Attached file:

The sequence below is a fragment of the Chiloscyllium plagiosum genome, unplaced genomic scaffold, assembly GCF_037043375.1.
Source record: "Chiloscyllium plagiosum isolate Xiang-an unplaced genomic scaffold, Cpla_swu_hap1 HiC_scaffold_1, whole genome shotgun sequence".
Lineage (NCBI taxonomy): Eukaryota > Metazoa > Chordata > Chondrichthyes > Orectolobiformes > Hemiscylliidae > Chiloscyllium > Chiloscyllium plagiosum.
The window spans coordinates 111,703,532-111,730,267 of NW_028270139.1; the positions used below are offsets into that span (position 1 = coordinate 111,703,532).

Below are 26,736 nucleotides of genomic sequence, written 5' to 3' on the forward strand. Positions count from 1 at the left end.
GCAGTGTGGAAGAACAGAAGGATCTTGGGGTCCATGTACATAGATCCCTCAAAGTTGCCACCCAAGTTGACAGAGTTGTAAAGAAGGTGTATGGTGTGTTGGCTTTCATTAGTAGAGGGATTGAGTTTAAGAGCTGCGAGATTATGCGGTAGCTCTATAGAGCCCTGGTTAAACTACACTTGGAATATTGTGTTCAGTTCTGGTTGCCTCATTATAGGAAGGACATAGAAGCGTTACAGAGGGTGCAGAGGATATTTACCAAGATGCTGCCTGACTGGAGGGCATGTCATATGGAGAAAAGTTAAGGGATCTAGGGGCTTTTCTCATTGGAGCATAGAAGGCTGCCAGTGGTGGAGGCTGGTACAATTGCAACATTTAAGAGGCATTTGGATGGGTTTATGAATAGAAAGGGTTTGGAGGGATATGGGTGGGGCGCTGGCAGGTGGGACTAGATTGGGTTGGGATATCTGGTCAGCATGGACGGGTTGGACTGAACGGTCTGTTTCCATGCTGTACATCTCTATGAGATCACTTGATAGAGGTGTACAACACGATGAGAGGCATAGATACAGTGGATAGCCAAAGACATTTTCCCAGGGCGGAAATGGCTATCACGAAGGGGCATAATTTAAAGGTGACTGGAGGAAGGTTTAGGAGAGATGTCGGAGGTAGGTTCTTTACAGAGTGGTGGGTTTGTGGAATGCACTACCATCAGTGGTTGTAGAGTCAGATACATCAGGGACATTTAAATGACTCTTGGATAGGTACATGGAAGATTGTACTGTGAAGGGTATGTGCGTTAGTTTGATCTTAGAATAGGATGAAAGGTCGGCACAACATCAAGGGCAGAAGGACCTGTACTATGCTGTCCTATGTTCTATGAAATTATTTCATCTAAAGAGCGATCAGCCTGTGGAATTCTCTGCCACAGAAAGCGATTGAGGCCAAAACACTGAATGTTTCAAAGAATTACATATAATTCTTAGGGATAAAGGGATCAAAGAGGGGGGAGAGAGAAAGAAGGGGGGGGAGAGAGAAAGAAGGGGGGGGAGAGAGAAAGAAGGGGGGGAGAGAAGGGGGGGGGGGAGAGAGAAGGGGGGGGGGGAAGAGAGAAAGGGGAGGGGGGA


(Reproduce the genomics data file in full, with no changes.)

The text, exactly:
The sequence below is a fragment of the Chiloscyllium plagiosum genome, unplaced genomic scaffold, assembly GCF_037043375.1.
Source record: "Chiloscyllium plagiosum isolate Xiang-an unplaced genomic scaffold, Cpla_swu_hap1 HiC_scaffold_1, whole genome shotgun sequence".
Lineage (NCBI taxonomy): Eukaryota > Metazoa > Chordata > Chondrichthyes > Orectolobiformes > Hemiscylliidae > Chiloscyllium > Chiloscyllium plagiosum.
The window spans coordinates 111,703,532-111,730,267 of NW_028270139.1; the positions used below are offsets into that span (position 1 = coordinate 111,703,532).

Below are 26,736 nucleotides of genomic sequence, written 5' to 3' on the forward strand. Positions count from 1 at the left end.
GCAGTGTGGAAGAACAGAAGGATCTTGGGGTCCATGTACATAGATCCCTCAAAGTTGCCACCCAAGTTGACAGAGTTGTAAAGAAGGTGTATGGTGTGTTGGCTTTCATTAGTAGAGGGATTGAGTTTAAGAGCTGCGAGATTATGCGGTAGCTCTATAGAGCCCTGGTTAAACTACACTTGGAATATTGTGTTCAGTTCTGGTTGCCTCATTATAGGAAGGACATAGAAGCGTTACAGAGGGTGCAGAGGATATTTACCAAGATGCTGCCTGACTGGAGGGCATGTCATATGGAGAAAAGTTAAGGGATCTAGGGGCTTTTCTCATTGGAGCATAGAAGGCTGCCAGTGGTGGAGGCTGGTACAATTGCAACATTTAAGAGGCATTTGGATGGGTTTATGAATAGAAAGGGTTTGGAGGGATATGGGTGGGGCGCTGGCAGGTGGGACTAGATTGGGTTGGGATATCTGGTCAGCATGGACGGGTTGGACTGAACGGTCTGTTTCCATGCTGTACATCTCTATGAGATCACTTGATAGAGGTGTACAACACGATGAGAGGCATAGATACAGTGGATAGCCAAAGACATTTTCCCAGGGCGGAAATGGCTATCACGAAGGGGCATAATTTAAAGGTGACTGGAGGAAGGTTTAGGAGAGATGTCGGAGGTAGGTTCTTTACAGAGTGGTGGGTTTGTGGAATGCACTACCATCAGTGGTTGTAGAGTCAGATACATCAGGGACATTTAAATGACTCTTGGATAGGTACATGGAAGATTGTACTGTGAAGGGTATGTGCGTTAGTTTGATCTTAGAATAGGATGAAAGGTCGGCACAACATCAAGGGCAGAAGGACCTGTACTATGCTGTCCTATGTTCTATGAAATTATTTCATCTAAAGAGCGATCAGCCTGTGGAATTCTCTGCCACAGAAAGCGATTGAGGCCAAAACACTGAATGTTTCAAAGAATTACATATAATTCTTAGGGATAAAGGGATCAAAGAGGGGGGAGAGAGAAAGAAGGGGGGGGAGAGAGAAAGAAGGGGGGGGAGAGAGAAAGAAGGGGGGGAGAGAAGGGGGGGGGGGAGAGAGAAGGGGGGGGGGGAAGAGAGAAAGGGGAGGGGGGA